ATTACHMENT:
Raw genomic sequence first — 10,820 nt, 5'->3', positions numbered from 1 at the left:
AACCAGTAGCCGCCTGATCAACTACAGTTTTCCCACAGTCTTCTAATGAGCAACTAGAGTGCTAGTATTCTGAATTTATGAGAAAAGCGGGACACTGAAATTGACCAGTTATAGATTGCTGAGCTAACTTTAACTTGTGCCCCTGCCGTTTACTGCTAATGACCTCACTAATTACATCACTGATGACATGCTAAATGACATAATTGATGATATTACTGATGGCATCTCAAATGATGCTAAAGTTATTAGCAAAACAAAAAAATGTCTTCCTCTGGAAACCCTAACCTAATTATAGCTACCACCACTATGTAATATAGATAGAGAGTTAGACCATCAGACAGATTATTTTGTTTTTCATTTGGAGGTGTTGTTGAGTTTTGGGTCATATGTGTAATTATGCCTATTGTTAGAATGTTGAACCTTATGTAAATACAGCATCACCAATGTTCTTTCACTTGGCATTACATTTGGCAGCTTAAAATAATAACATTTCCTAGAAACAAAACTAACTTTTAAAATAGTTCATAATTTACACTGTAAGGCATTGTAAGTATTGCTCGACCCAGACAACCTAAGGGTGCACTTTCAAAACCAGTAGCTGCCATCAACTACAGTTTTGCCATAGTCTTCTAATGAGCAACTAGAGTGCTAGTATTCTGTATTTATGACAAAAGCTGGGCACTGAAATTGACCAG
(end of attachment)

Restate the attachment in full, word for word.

Raw genomic sequence first — 10,820 nt, 5'->3', positions numbered from 1 at the left:
AACCAGTAGCCGCCTGATCAACTACAGTTTTCCCACAGTCTTCTAATGAGCAACTAGAGTGCTAGTATTCTGAATTTATGAGAAAAGCGGGACACTGAAATTGACCAGTTATAGATTGCTGAGCTAACTTTAACTTGTGCCCCTGCCGTTTACTGCTAATGACCTCACTAATTACATCACTGATGACATGCTAAATGACATAATTGATGATATTACTGATGGCATCTCAAATGATGCTAAAGTTATTAGCAAAACAAAAAAATGTCTTCCTCTGGAAACCCTAACCTAATTATAGCTACCACCACTATGTAATATAGATAGAGAGTTAGACCATCAGACAGATTATTTTGTTTTTCATTTGGAGGTGTTGTTGAGTTTTGGGTCATATGTGTAATTATGCCTATTGTTAGAATGTTGAACCTTATGTAAATACAGCATCACCAATGTTCTTTCACTTGGCATTACATTTGGCAGCTTAAAATAATAACATTTCCTAGAAACAAAACTAACTTTTAAAATAGTTCATAATTTACACTGTAAGGCATTGTAAGTATTGCTCGACCCAGACAACCTAAGGGTGCACTTTCAAAACCAGTAGCTGCCATCAACTACAGTTTTGCCATAGTCTTCTAATGAGCAACTAGAGTGCTAGTATTCTGTATTTATGACAAAAGCTGGGCACTGAAATTGACCAG